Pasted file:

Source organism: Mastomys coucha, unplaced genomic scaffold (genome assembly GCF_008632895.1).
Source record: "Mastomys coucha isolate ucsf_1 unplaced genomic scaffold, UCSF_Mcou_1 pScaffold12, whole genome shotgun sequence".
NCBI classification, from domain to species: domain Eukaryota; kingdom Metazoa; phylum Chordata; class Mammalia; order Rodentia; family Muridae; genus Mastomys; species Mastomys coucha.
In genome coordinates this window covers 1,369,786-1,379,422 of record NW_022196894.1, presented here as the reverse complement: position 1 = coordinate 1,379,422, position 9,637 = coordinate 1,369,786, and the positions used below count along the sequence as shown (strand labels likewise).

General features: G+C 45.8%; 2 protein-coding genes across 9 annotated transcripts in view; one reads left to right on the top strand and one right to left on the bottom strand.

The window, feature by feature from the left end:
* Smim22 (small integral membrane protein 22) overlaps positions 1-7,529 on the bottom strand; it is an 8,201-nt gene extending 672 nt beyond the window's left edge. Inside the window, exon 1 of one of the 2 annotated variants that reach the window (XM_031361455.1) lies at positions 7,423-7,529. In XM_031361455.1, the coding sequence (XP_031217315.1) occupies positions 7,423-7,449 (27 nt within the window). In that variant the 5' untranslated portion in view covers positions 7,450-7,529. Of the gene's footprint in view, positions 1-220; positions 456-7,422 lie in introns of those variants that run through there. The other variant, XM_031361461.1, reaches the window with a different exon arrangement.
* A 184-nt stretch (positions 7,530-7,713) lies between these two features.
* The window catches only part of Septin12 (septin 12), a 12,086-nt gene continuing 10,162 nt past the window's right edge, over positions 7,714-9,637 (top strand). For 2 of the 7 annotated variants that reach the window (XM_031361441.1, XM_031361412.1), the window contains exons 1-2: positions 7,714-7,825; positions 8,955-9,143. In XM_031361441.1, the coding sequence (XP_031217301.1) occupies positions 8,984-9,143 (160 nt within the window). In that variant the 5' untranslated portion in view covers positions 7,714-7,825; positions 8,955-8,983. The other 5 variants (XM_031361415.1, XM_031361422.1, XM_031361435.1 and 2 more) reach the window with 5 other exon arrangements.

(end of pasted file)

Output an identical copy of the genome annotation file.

Source organism: Mastomys coucha, unplaced genomic scaffold (genome assembly GCF_008632895.1).
Source record: "Mastomys coucha isolate ucsf_1 unplaced genomic scaffold, UCSF_Mcou_1 pScaffold12, whole genome shotgun sequence".
NCBI classification, from domain to species: domain Eukaryota; kingdom Metazoa; phylum Chordata; class Mammalia; order Rodentia; family Muridae; genus Mastomys; species Mastomys coucha.
In genome coordinates this window covers 1,369,786-1,379,422 of record NW_022196894.1, presented here as the reverse complement: position 1 = coordinate 1,379,422, position 9,637 = coordinate 1,369,786, and the positions used below count along the sequence as shown (strand labels likewise).

General features: G+C 45.8%; 2 protein-coding genes across 9 annotated transcripts in view; one reads left to right on the top strand and one right to left on the bottom strand.

The window, feature by feature from the left end:
* Smim22 (small integral membrane protein 22) overlaps positions 1-7,529 on the bottom strand; it is an 8,201-nt gene extending 672 nt beyond the window's left edge. Inside the window, exon 1 of one of the 2 annotated variants that reach the window (XM_031361455.1) lies at positions 7,423-7,529. In XM_031361455.1, the coding sequence (XP_031217315.1) occupies positions 7,423-7,449 (27 nt within the window). In that variant the 5' untranslated portion in view covers positions 7,450-7,529. Of the gene's footprint in view, positions 1-220; positions 456-7,422 lie in introns of those variants that run through there. The other variant, XM_031361461.1, reaches the window with a different exon arrangement.
* A 184-nt stretch (positions 7,530-7,713) lies between these two features.
* The window catches only part of Septin12 (septin 12), a 12,086-nt gene continuing 10,162 nt past the window's right edge, over positions 7,714-9,637 (top strand). For 2 of the 7 annotated variants that reach the window (XM_031361441.1, XM_031361412.1), the window contains exons 1-2: positions 7,714-7,825; positions 8,955-9,143. In XM_031361441.1, the coding sequence (XP_031217301.1) occupies positions 8,984-9,143 (160 nt within the window). In that variant the 5' untranslated portion in view covers positions 7,714-7,825; positions 8,955-8,983. The other 5 variants (XM_031361415.1, XM_031361422.1, XM_031361435.1 and 2 more) reach the window with 5 other exon arrangements.